Robert Carr Carries the Weight of Being in The Heavy of Human Clouds

Cover of The Heavy of Human Clouds: A thin, pale, shirtless boy wearing jeans stands with his arms at his sides. White spheres surround his head. Black background.

The Heavy of Human Clouds by Robert Carr

3: A Taos Press, 2023

113 pages, $26

Review by Nancy Lynée Woo

The Heavy of Human Clouds, by Robert Carr, invites us to walk the line between our human bodies and nature. Set in pastoral Maine, this collection of poems de-centers the individual and focuses on ecosystems—animals and plants within a landscape and humans within family systems. 

Carr starts by drawing out the relationships between scarabs, marigolds, roses, and beetles in  the opening poem—setting us up for the interplay of creatures from the outset. From naming the  horse-shaped boulder outside his window to watering snapdragons as a lost swallow flies into the  home gym, it’s clear that the poet pays special attention to his environment. In one poem, Carr  writes “not much happens here,” but so much happens in each of these poems. You might miss it if  you move too fast, and this seems to be part of the point—that there is a profound depth to sitting  and being as the clouds move, or the horses stomp, or the hens cuddle. Carr gives us the gift of his enthrallment with the natural world, allowing us to follow the trail of his poetic eye. These are poems that should be read slowly. 

Each poem contains smooth, tightly packed lyricism. Written in free verse, these stanzas abound with sound play, replete with masterful alliteration and rhyme at unexpected times, such as in the lines “knotted, mottle-skinned, / the tree stares back in blight.” Carr shows us the beauty that  surrounds him in compelling, full lines that swing effortlessly onto the next. We encounter so much richness, even in compost with “acorns resurrected, aching / heads of red peppers, / and  underneath, a culture / of collapsing tomatoes, / civilized worms.” We are given the gift of details  such as “the white meat of magnolia blossom” and “ceaseless trees, / bark and needle in the light /  of lengthening days.” The characters presented to us are very much alive with their own being-ness as the poet drifts among them.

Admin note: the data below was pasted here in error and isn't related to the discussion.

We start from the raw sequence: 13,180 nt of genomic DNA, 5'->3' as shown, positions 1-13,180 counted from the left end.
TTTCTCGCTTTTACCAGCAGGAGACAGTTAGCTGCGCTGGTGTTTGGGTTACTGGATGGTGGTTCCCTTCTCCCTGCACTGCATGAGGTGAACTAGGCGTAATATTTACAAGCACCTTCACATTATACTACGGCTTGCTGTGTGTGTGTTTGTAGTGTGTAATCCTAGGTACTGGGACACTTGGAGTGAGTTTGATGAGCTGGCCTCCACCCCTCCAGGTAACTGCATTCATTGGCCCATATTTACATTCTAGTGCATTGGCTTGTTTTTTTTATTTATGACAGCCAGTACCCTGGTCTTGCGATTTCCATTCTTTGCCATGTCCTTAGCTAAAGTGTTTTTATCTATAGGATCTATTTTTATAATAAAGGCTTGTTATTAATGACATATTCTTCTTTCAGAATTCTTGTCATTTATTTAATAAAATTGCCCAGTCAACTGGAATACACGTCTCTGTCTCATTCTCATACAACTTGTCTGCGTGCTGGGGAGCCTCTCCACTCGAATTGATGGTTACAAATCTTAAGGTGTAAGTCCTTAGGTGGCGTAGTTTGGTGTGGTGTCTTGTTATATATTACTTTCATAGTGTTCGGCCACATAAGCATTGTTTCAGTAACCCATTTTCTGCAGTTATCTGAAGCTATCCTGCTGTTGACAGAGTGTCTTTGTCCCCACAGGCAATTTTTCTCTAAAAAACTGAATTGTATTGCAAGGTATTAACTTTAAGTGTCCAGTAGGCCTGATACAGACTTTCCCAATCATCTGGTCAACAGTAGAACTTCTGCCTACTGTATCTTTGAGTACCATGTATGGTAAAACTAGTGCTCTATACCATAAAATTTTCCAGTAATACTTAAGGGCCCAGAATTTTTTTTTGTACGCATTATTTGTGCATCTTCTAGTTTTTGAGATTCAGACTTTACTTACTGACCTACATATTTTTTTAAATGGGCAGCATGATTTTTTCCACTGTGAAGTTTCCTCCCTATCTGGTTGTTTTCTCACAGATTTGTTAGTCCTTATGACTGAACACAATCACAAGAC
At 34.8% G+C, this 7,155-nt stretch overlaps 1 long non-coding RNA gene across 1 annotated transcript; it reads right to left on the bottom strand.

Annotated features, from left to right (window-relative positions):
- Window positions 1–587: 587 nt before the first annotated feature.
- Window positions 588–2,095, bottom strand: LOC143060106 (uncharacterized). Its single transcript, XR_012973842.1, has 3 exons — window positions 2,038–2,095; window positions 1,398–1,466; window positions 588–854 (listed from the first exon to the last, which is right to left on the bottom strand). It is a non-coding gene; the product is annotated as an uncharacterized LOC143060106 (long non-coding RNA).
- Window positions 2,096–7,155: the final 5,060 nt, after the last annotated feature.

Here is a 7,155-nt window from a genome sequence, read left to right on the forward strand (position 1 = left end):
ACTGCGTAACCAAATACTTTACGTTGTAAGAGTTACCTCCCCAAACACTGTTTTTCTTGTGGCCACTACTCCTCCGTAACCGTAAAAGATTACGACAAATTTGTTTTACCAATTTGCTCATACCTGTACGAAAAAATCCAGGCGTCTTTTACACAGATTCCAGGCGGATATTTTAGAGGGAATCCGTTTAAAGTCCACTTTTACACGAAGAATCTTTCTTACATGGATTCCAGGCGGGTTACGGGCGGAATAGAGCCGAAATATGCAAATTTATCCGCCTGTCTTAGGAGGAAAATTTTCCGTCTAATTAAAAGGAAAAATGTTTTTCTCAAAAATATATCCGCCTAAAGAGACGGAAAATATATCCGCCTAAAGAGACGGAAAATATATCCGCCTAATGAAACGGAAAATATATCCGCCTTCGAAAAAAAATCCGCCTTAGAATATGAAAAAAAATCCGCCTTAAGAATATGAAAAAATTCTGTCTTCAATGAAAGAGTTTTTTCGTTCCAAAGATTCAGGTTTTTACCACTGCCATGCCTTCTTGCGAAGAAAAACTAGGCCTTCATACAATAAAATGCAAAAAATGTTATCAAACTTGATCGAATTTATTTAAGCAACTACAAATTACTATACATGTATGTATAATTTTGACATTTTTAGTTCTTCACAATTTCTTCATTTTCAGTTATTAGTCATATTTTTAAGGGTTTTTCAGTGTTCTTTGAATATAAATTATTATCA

Hardly a human appears in the first of the three sections, but in the second section, we are  introduced to the poet’s parents. As human characters enter the mix, a strong sense of embodiment is still felt on every page, and we don’t lose the immediacy of the environment. We smell the mother’s recipe of “Bolognese, fresh / onion split, tears inhaled, / spoonful of oil, root bulb rings.”  Every line is a mouthful of flavor. We sense a great tenderness for the mother, as we meet her in the last moments of her life before she “softly cast[s] off / her bone chamber.” Before she goes, she gives her best friend her blessing to “get together” with her husband. When we meet him, the father is 94 years old and is in fact with the friend who is losing her mind to dementia. Still, none of it is sentimental; these poems are sober, experiential, focused on the physicality of living in a concrete world. Even the adored husband is shown to us by his smell; even in romantic love, Carr generally refrains from trading the material world for abstraction. 

The objects in this book have real density, so the lightness with which they land is surprising and rewarding. The endings of these poems mirror the title, containing a real weight, while seeming to float away into the next moment. Endings such as, “the beeping of a truck / moving in reverse,” “underwater eyes / in wood grain haunt me,” and “I can’t touch a place / without disturbing air,” convey a feeling of open ended-ness, as if the ending of a poem is just a pause before the next  graceful moment. The ending of the book itself is the ultimate un-anchoring, as the poet floats “beside a fall flared leaf, / legs wide, / drifting North.” Death is a natural part of life, as we see in moments like when the poet buries his dog, or says goodbye to his mother, or watches the compost decompose. We feel the ephemeral and how fleeting life can be. “We all die / as birds swallow  dragonflies,” the poet reminds us. There is a sense of deep acceptance in these pages, a careful  rendering of the world even as time rolls on toward the end. 

The whole collection is exceptionally gorgeous, and every poem is grounded in observational ecology, with humans going about their business just as the flies and cypress do. The reader is invited to slow down and blend into the landscape as Carr does. This is a book that can be picked  up and read again and again with renewed pleasure from each delectable line.


Nancy Lynée Woo, an Asian-American woman with brown hair smiling, with a pink scarf around her neck, and a background of sunlit trees.

Nancy Lynée Woo is an eco-centric poet based in southern California who harbors a wild love for the natural world. She has released a full-length poetry book entitled I’d Rather Be Lightning from Gasher Press, as well as two chapbooks. Her poems have appeared in Tupelo Quarterly, Radar Poetry, Stirring, West Trade Review, Cathexis Northwest Press, and others. Nancy has received fellowships from PEN America, California Creative Corps, Artists at Work, Arts Council for Long Beach, and Idyllwild Writers Week. Her poems have been nominated for the Pushcart Prize and Best of the Net. She has an MFA from Antioch University.